Topical Drug Delivery in Humans with a Single Photomechanical Wave
Purpose. Assess the feasibility ofin vivo topical drug delivery in humans with a single photomechanical wave.
Methods. Photomechanical waves were generated with a 23 nsec Q-switched ruby laser. In vivo fluorescence spectroscopy was used as an elegant non-invasive assay of transport of 5-aminolevulinic acid into the skin following the application of a single photomechanical wave.
Results. The barrier function of the human stratum corneum in vivo may be modulated by a single (110 nsec) photomechanical compression wave without adversely affecting the viability and structure of the epidermis and dermis. Furthermore, the stratum corneum barrier always recovers within minutes following a photomechanical wave. The application of the photomechanical wave did not cause any pain. The dose delivered across the stratum corneum depends on the peak pressure and has a threshold at ∼350 bar. A 30% increase in peak pressure, produced a 680% increase in the amount delivered.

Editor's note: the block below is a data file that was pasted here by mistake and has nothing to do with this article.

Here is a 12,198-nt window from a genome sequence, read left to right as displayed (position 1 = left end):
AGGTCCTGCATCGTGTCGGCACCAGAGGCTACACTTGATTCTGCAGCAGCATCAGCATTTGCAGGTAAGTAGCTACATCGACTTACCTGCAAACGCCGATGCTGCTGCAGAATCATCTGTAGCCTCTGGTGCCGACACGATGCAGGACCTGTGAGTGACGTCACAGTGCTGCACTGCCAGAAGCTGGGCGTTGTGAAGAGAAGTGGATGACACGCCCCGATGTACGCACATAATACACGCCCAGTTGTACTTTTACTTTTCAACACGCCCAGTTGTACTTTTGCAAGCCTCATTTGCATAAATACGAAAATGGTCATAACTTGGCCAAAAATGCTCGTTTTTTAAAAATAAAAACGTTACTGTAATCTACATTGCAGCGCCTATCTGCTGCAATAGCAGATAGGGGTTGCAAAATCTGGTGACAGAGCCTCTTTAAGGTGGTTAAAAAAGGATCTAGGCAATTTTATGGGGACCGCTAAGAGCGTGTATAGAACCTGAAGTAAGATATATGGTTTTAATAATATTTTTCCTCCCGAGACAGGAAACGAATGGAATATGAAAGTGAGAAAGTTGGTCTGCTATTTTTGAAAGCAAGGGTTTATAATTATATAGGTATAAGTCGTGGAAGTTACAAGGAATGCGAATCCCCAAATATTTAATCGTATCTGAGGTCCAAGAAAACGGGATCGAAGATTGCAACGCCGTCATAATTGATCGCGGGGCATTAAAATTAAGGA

Conclusions. Photomechanical waves may have important implications for transcutaneous drug delivery.
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